Strength coach on Hidilyn Díaz: she’s going to put on a show

Strength coach on Hidilyn Díaz: she’s going to put on a show

Strength coach on Hidilyn Díaz: she’s going to put on a show

Hidilyn Díaz is carrying the weight of many expectations ahead of the Tokyo Olympics. —SHERWIN VARDELEON

From time to time, during the video interview, Hidilyn Díaz rubbed his hands and exhaled loudly, as if trying to relieve the mounting pressure of the impending Tokyo Olympics.

She carries much of the hope of a country that is still seeking its first Olympic gold; “The pressure is so great,” Diaz told Inquirer’s Sport IQ on Friday night, deflecting expectations with a childish smile.

There’s a reason people expect her to end a nearly century-long quest. Diaz was the silver medalist in her weightlifting division during the Rio de Janeiro Olympics and the current World Cup champion. The bad news is that his division will feature Liao Qiuyun of China, the world’s top-ranked lifter who re-established records in Thailand during the recent World Championships.

The good news? According to strength and conditioning coach Julius Naranjo, we haven’t seen anything yet. [can] Expect Hidilyn to lift weights that I’ve never seen before, ”he said.

“She is on the right track. She’s going to put on a show, I’ll tell you. Expect to see the best Hidilyn to date. “

In fact, it is a different Hidilyn Díaz who will fly to Tokyo from her training base in Malaysia.

“He used to have superstitions,” said the 30-year veteran. “When I was young, I used to believe in many things. That you should wear this and that as a lucky charm. “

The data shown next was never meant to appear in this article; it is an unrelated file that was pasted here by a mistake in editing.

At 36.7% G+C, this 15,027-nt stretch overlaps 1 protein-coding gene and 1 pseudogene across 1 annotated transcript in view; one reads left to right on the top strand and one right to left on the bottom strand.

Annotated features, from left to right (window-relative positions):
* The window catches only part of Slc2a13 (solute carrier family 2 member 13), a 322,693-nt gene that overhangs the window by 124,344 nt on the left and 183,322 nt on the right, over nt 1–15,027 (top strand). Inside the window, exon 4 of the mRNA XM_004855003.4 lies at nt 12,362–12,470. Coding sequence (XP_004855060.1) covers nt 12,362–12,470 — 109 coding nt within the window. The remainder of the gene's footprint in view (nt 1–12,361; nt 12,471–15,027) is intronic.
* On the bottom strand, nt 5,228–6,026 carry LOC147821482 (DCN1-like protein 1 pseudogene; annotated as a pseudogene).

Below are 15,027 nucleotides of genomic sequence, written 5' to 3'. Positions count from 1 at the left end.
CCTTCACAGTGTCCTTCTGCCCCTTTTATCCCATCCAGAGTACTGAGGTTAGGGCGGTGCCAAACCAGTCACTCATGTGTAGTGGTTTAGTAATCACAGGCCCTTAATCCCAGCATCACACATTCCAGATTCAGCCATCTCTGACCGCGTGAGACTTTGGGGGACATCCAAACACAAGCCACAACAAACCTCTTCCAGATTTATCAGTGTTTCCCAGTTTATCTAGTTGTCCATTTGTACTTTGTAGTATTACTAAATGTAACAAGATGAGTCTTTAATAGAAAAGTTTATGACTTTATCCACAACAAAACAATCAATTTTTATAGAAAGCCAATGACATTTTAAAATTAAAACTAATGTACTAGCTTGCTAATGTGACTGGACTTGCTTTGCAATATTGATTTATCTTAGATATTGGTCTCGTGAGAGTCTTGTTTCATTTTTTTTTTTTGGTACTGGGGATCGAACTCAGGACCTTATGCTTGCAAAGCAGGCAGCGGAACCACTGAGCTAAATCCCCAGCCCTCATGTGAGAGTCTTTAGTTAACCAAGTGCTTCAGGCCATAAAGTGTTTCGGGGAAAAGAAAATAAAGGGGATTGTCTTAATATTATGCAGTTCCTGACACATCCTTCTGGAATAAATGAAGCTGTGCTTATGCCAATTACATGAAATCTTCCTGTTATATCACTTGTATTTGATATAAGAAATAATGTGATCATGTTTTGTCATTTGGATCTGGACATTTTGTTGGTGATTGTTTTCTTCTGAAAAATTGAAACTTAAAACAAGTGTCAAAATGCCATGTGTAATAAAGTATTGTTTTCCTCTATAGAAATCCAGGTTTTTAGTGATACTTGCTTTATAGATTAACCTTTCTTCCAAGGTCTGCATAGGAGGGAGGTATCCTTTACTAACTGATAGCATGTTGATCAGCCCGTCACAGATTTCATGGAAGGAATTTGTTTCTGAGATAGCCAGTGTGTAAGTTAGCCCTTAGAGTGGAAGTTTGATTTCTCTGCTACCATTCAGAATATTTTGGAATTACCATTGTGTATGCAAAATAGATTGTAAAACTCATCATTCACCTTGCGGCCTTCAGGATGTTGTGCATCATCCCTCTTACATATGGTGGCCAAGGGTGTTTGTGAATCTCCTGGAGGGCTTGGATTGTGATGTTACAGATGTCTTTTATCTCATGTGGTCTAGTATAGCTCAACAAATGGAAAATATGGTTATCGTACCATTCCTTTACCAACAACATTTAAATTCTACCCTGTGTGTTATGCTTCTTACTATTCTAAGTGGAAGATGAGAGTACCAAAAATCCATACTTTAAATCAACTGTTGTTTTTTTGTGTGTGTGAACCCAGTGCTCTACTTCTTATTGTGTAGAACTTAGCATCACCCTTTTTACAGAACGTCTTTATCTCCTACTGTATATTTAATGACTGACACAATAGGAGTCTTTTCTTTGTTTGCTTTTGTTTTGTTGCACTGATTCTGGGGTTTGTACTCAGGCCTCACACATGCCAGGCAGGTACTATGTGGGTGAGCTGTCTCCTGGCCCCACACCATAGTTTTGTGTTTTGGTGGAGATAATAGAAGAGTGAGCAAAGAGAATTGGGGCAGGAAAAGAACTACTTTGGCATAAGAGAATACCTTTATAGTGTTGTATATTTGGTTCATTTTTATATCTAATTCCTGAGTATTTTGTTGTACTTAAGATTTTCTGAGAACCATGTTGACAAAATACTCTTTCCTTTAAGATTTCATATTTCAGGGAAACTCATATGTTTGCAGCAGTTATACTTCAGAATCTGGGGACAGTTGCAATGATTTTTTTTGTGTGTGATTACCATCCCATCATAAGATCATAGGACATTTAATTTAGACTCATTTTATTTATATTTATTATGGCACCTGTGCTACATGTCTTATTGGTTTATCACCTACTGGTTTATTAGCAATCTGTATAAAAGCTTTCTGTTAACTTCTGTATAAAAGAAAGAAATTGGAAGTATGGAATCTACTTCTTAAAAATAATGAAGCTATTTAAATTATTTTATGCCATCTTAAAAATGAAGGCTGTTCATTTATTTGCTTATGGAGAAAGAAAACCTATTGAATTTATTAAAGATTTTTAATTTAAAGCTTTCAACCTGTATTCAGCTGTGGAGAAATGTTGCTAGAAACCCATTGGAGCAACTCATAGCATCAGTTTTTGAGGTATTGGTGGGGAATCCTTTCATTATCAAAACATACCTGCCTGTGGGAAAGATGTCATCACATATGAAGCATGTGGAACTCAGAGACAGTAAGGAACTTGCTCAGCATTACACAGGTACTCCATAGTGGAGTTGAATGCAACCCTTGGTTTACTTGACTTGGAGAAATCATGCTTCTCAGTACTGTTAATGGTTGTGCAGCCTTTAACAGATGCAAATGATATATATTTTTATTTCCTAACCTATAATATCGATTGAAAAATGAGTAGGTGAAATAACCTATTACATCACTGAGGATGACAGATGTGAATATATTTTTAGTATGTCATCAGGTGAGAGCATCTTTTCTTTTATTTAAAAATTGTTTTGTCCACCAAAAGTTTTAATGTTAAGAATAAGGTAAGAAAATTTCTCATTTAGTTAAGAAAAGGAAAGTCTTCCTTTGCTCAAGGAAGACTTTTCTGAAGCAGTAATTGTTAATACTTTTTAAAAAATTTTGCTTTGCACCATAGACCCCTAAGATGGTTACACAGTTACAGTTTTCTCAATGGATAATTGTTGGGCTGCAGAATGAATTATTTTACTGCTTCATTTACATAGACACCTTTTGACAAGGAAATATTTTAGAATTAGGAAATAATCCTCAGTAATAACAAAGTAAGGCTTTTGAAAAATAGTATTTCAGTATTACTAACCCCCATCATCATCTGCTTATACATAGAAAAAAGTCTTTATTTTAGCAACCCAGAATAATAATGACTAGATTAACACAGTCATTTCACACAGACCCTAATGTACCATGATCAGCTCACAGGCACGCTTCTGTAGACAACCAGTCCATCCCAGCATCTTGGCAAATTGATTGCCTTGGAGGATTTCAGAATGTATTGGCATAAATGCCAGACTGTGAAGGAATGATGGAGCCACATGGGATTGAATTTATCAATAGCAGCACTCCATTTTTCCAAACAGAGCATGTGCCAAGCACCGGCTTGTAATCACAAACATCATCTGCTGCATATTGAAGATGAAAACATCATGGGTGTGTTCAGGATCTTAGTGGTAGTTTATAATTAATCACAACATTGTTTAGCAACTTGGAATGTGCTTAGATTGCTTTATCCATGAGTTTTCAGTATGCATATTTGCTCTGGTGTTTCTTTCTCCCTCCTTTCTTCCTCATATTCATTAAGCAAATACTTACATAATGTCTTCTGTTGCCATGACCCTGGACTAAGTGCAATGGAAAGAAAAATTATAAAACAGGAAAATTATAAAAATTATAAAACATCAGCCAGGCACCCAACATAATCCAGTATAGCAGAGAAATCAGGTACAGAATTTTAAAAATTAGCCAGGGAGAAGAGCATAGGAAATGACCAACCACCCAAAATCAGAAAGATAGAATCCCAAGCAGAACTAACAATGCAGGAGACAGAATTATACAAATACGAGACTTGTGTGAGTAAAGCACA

“But now, I don’t have any.

“I’m more inclined to train hard and train smart,” Diaz added.

Performance wise, he will compete in Tokyo with the backing of a full team: “Team HD,” he calls his squad.

That team is made up of Naranjo, Gao Kaiwen (weightlifting coach), Jeaneth Aro (nutritionist) and Dr. Karen Trinidad (psychologist).

She credits her team, and supporters like the MVP Sports Foundation, for keeping her in tip-top shape, focused, and ready.

“You’re not going to win by just showing up,” he said. “You will have to work hard.”

And he gave it his all in training, even solving the weight problems as early as April. And he hopes that all that hard work will translate into the victory everyone is hoping for. INQ


Follow Inquirer Sports special coverage of the 2020 Tokyo Olympics here.

Strength coach on Hidilyn Díaz: she’s going to put on a show

Strength coach on Hidilyn Díaz: she’s going to put on a show

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Strength coach on Hidilyn Díaz: she’s going to put on a show

Strength coach on Hidilyn Díaz: she’s going to put on a show

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